Mary E. Adair
“I’ve come to sing you a song called December.”
Ryan Murphy, Down with the Ship
How does December affect you and your life personally? Is it merely an ending of a time period known as a Year that may or may not have made precious memories to warm you during the month and throughout your future? Is it a grieving period that tells you daily that the end is drawing closer, be it of the year itself or a period of life when time shouted out daily to come enjoy? Is it the warmth of crackling fires and cosy afghans tucked around to hold close those moments and scenes of other Decembers, other loved ones, other songs of the season? Is it a bustling, trim the tree, decorate the home from threshold to the furthest corner by the back door time? Is it shopping desperately, rechecking your lists of names, gifts, food for the night before and the day of your cherished traditional celebrations? Is it a time of sharing your bounty, be it material blessings or the blessing of kindness and caring, of laughter and hope, of music? Is it a shake off the past and seek new horizons to dispel any familiarity stage you find yourself within?
Whatever your answer to any of those scenarios, this issue could certainly chime with a few of them as it flows from joyful reminiscing to exhortation for wariness, to exuberant feelings, to fond recollections of peaceful silence. Let's find new opportunities for celebrations together!
Poems are the thoughts that sing inside until they demand being versed upon the page. Our poetic authors tap into their own and others feelings, saying aloud what we may have wished for words to express. Walt Perryman, who often does Cowboy poetry sessions in Luckenbach has a wonderful poem we are repeating for this December, "A West Texas Tumbleweed Christmas." He also shares "Happiness More or Less, " "On My Mind," and "Recipe for Sleep" this month. Bud Lemire's romantic "In Her Eyes," and the two more serious "Vacine." and "On The Front Lines" are a contrast. Bruce Clifford"s poems are usually composed as song lyrics and his for December are "Cause for Alarm," "Highlight Reel," and "Not Knowing What to Say."
Your editor includes her usual Christmastime poems "Tiny Miracle," along with "Make Mary Merry," and "The Season." Also included is a new poem "Squirrels," an observation that has nothing to do with holidays.
John I. Blair, still recovering from recent surgery, and although not up to doing his column, nor feeling poetic, sent along one of his articles we had not seen, "Music and The Blairs." Linda Tate 's article is "ESSAY: Amazing Life." Linda recently shared another article with us.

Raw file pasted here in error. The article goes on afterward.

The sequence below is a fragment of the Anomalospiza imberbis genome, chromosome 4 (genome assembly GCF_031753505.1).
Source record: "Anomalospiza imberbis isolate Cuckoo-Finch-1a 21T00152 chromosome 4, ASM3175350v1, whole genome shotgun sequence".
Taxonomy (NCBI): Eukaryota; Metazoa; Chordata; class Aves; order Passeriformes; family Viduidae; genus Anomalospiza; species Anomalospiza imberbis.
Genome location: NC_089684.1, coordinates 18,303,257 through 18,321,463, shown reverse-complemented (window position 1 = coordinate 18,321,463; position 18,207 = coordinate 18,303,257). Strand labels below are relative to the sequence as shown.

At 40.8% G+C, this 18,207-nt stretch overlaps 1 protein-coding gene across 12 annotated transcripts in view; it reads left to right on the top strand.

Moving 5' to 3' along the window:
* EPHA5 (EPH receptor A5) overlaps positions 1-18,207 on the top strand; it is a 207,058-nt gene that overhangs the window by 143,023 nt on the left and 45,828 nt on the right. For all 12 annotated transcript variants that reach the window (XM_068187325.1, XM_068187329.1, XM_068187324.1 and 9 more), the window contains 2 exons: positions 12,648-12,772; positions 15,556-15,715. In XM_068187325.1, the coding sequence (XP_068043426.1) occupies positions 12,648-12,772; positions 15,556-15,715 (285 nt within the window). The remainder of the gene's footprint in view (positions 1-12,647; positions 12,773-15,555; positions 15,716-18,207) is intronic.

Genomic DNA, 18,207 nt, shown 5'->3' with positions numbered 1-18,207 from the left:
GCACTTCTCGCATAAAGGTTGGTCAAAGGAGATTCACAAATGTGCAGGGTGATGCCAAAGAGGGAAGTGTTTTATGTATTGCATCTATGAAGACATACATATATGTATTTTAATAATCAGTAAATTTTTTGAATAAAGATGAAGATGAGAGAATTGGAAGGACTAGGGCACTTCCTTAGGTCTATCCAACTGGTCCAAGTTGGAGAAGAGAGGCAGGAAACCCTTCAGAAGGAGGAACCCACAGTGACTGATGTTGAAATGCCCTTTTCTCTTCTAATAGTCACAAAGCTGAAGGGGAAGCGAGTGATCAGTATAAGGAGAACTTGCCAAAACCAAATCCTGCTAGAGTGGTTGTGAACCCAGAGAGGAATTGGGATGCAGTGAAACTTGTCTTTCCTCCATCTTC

Judith Kroll's column "On Trek" asks the question "Are You A Believer or Unbeliever," citing a personal event. "Cooking with Rod" by Roderick Cohenour offers a succulent solution to preparing that dinner for the holiday that everyone will remember with his Christmas Posole.
Melinda Cohenour who does "Armchair Genealogy" embarks upon the project of helping to clarify comprehension of the history of DNA and its applicaton in numerous fields. December presents the first segment of this series.
Dayvid Bruce Clarkson, whose prose is as melodic as poetry, sends word pictures in his writing, and we are delighted to show some recent "Reflections of the Day." Mattie Lennon in his "Irish Eyes" does three gift suggestions for favored friends, and includes a few topics that started him musing on them. Marilyn Carnell whose column "Sifoddling Along" often causes us to reflect on our own family occasions, tells how an article warning against too many toys for children triggered her own "Toyland" memory of gifts.
Thomas O'Neill, our Pennsylvania native now teaching in China, reveals current status of Christmastime there, and his own resulting activities with pictures in his column "Introspective" and includes a link to YouTube as an example. "Woo Woo" the column by Pauline Evanosky travels further than that, reaching into the other side thru channeling, and tells how it has changed her personal concept of Heaven.
Mike Craner and wife Susie, who recently celebrated another Anniversary, are the backbone of this eZine which was co-founded by him and your editor. Mike keeps this informational and entertaining publication viable despite the many business, family, and personal demands in his and Susie's lives. I admire and bless them every day. Thanks, Mike, for everything,!
Click on author's byline for bio and list of other works published by Pencil Stubs Online.
This issue appears in the ezine at www.pencilstubs.com and also in the blog www.pencilstubs.net with the capability of adding comments at the latter.